New communication technology's knocking on the farm gate
They may seem like toys and timewasters now, but more folks in farm country are starting to glean value from new technology like smartphones and social networking.
Andy Kleinschmidt got an unexpected phone call the other day. A producer from CNN wanted to put him on the air to talk about his use of smartphones and similar technology in his work as an Ohio State University Extension educator and certified crop adviser in Van Wert County, Ohio.
Blog? Smartphones? Sound like a foreign language to you? If it does, it won't for long, says University of Illinois Extension soybean specialist Vince Davis. But, that growing necessity doesn't make it easier to figure it all out.
"Methods and tools used to communicate are changing worldwide, a reality that has not excluded agriculture," says Davis, a self-proclaimed "full-fledged member of 'Generation X.'" "I suspect that some new tools and methods will fade out with time, and not having spent energy understanding or learning to use them might be a benefit to some. However, the greatest benefits will be accrued by early adopters who can continue to improve the volume and efficiency of news and information they receive."
Davis says the development of today's new communication tools is not too different from some other new technologies of the recent past that are now, to most farmers, integral to their daily work. "You can probably remember life without computers, cell phones, digital cameras, and the Internet, but would your work today be as efficient without these luxuries? Do most of us even consider those items luxuries, or have they become necessities for our daily operations?"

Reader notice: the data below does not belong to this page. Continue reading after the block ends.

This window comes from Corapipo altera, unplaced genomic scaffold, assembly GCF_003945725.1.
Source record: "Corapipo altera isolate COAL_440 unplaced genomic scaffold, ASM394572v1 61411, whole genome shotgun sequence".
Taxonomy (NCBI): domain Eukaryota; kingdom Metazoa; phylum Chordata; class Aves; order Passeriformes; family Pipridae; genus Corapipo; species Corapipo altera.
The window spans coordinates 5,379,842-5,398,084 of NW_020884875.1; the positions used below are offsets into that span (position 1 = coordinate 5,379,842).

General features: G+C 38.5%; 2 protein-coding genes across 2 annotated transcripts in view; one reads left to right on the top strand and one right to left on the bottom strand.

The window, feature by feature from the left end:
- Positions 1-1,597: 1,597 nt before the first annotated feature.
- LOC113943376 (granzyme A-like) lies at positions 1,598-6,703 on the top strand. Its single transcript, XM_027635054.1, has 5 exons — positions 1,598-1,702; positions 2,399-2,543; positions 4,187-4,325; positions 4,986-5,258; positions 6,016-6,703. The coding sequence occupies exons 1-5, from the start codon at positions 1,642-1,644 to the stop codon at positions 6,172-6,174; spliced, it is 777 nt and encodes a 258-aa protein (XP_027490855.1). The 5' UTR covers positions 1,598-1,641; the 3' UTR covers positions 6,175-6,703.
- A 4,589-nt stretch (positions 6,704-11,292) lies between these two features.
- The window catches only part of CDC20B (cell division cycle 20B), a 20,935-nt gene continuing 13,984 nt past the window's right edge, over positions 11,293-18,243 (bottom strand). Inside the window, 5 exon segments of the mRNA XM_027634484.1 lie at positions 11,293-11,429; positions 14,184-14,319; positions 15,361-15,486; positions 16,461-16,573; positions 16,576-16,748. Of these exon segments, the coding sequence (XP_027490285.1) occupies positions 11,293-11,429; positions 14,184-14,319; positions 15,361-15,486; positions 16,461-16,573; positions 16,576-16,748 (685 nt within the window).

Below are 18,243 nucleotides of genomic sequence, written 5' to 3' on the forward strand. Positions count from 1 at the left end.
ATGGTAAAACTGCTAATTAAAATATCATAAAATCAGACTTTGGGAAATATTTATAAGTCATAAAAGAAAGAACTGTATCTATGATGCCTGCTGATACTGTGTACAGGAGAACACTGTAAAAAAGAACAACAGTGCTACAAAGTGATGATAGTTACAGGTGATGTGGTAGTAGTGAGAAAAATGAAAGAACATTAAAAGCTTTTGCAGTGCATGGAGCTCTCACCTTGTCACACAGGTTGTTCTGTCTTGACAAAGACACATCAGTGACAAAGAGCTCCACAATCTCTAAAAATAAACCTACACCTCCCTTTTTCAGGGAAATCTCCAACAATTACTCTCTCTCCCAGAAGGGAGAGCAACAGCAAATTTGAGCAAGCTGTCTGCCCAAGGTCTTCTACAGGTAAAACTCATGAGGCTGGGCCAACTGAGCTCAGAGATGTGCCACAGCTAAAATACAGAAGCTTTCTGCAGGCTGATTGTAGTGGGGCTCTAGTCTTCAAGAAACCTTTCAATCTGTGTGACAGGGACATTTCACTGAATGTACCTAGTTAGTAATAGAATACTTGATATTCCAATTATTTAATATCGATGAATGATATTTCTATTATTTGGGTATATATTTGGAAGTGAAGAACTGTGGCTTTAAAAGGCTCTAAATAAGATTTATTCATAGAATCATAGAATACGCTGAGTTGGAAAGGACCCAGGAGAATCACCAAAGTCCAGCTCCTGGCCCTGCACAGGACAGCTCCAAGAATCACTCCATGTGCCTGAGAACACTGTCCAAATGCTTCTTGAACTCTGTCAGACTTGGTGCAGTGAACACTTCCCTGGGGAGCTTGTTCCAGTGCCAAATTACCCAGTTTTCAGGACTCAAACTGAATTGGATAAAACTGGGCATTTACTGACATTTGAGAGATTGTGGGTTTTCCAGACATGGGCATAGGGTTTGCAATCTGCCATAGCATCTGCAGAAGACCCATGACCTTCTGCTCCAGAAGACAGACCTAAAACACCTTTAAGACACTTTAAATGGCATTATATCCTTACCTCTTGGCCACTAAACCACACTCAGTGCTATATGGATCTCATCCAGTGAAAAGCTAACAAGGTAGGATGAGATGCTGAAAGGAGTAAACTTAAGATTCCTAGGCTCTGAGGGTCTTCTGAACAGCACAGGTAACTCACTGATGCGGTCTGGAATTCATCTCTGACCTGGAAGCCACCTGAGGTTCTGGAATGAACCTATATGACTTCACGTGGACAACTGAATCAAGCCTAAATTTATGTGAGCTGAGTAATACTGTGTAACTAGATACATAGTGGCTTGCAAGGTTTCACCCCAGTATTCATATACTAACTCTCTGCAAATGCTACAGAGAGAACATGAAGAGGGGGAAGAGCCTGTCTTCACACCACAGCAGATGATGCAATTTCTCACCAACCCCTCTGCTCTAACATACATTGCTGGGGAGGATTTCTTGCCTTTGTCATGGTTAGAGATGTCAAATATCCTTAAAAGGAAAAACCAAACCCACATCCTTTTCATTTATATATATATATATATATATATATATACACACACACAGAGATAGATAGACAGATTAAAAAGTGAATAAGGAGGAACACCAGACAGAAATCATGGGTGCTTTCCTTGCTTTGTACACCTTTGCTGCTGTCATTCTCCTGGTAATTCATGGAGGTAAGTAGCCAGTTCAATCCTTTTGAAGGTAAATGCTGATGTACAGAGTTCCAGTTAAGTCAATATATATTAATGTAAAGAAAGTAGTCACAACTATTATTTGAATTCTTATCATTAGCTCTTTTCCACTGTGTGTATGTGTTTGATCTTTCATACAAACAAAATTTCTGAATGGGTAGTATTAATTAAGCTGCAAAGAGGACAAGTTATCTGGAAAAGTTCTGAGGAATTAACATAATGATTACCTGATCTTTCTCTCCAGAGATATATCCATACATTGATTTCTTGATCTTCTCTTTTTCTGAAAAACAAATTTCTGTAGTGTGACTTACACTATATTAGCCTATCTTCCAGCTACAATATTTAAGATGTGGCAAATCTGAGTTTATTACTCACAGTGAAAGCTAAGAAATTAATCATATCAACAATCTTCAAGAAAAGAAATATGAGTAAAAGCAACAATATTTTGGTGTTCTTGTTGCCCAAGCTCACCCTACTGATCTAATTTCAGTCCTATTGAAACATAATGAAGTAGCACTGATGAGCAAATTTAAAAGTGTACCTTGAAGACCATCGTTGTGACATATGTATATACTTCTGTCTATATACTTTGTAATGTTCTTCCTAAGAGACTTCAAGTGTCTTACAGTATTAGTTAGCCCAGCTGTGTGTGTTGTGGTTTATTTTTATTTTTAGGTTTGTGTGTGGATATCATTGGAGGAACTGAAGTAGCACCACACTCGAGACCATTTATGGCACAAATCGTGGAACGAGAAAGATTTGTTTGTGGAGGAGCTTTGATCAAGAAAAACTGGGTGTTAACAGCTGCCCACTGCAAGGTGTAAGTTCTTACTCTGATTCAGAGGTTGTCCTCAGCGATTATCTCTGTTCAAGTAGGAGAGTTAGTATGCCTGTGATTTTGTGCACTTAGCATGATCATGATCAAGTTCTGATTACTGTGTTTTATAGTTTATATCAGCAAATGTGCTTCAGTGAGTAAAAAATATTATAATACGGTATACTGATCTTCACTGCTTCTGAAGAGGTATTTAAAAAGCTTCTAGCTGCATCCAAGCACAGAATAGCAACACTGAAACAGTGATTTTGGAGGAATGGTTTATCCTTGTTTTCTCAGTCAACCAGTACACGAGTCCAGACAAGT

One such "gadget" that's becoming a needed tool for some already is the smartphone. Kleinschmidt has relied on his Samsung Omnia i910 smartphone now for months in the work he does in the field (including recording this video with his phone), and he's starting to find and use more ag-specific applications.
"I use Excel Mobile for data collection, I'm looking into a field station transmitter for recording soil/air temperatures, rain and wind, and I also use mobile web for weather radar images all the time," he says. "It allows me to get better and more timely information for me to make decisions. Better info equals better decisions. Also, because it is seamless, I do not need to 'go to the office' to check e-mail -- this helps to free up time to keep me in the field."
The smartphone is a relatively new tool, and that means the number of applications is beginning to grow rapidly. That includes agriculture, Kleinschmidt says.